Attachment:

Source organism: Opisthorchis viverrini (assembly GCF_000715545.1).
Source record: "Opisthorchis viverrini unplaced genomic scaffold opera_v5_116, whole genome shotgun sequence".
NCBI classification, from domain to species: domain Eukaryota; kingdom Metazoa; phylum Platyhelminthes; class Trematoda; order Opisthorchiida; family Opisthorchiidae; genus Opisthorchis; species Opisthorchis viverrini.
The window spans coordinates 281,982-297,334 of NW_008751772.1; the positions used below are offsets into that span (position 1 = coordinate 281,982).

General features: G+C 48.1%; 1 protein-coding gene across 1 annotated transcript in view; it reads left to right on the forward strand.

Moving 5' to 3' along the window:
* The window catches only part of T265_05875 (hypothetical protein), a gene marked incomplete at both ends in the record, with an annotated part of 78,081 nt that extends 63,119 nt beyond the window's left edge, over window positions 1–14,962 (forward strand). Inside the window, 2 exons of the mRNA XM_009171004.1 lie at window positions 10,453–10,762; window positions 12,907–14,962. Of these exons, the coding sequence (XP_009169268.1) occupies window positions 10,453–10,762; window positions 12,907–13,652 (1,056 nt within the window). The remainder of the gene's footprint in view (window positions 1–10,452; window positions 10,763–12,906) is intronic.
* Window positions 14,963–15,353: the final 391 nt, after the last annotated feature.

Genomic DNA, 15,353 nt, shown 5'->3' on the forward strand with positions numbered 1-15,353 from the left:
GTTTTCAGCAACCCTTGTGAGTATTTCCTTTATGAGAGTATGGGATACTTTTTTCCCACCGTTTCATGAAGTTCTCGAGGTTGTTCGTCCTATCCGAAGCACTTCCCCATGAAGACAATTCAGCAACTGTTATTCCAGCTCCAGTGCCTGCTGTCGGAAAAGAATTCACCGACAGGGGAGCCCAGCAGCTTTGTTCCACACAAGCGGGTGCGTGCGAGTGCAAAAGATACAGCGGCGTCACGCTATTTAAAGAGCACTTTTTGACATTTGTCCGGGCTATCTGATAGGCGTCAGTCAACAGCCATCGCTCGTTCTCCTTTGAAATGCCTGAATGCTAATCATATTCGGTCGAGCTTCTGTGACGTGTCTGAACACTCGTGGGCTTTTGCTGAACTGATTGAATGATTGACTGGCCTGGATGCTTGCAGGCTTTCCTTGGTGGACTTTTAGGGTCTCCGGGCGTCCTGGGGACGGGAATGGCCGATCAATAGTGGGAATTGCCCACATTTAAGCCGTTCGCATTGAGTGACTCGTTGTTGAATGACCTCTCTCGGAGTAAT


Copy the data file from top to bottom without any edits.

Source organism: Opisthorchis viverrini (assembly GCF_000715545.1).
Source record: "Opisthorchis viverrini unplaced genomic scaffold opera_v5_116, whole genome shotgun sequence".
NCBI classification, from domain to species: domain Eukaryota; kingdom Metazoa; phylum Platyhelminthes; class Trematoda; order Opisthorchiida; family Opisthorchiidae; genus Opisthorchis; species Opisthorchis viverrini.
The window spans coordinates 281,982-297,334 of NW_008751772.1; the positions used below are offsets into that span (position 1 = coordinate 281,982).

General features: G+C 48.1%; 1 protein-coding gene across 1 annotated transcript in view; it reads left to right on the forward strand.

Moving 5' to 3' along the window:
* The window catches only part of T265_05875 (hypothetical protein), a gene marked incomplete at both ends in the record, with an annotated part of 78,081 nt that extends 63,119 nt beyond the window's left edge, over window positions 1–14,962 (forward strand). Inside the window, 2 exons of the mRNA XM_009171004.1 lie at window positions 10,453–10,762; window positions 12,907–14,962. Of these exons, the coding sequence (XP_009169268.1) occupies window positions 10,453–10,762; window positions 12,907–13,652 (1,056 nt within the window). The remainder of the gene's footprint in view (window positions 1–10,452; window positions 10,763–12,906) is intronic.
* Window positions 14,963–15,353: the final 391 nt, after the last annotated feature.

Genomic DNA, 15,353 nt, shown 5'->3' on the forward strand with positions numbered 1-15,353 from the left:
GTTTTCAGCAACCCTTGTGAGTATTTCCTTTATGAGAGTATGGGATACTTTTTTCCCACCGTTTCATGAAGTTCTCGAGGTTGTTCGTCCTATCCGAAGCACTTCCCCATGAAGACAATTCAGCAACTGTTATTCCAGCTCCAGTGCCTGCTGTCGGAAAAGAATTCACCGACAGGGGAGCCCAGCAGCTTTGTTCCACACAAGCGGGTGCGTGCGAGTGCAAAAGATACAGCGGCGTCACGCTATTTAAAGAGCACTTTTTGACATTTGTCCGGGCTATCTGATAGGCGTCAGTCAACAGCCATCGCTCGTTCTCCTTTGAAATGCCTGAATGCTAATCATATTCGGTCGAGCTTCTGTGACGTGTCTGAACACTCGTGGGCTTTTGCTGAACTGATTGAATGATTGACTGGCCTGGATGCTTGCAGGCTTTCCTTGGTGGACTTTTAGGGTCTCCGGGCGTCCTGGGGACGGGAATGGCCGATCAATAGTGGGAATTGCCCACATTTAAGCCGTTCGCATTGAGTGACTCGTTGTTGAATGACCTCTCTCGGAGTAAT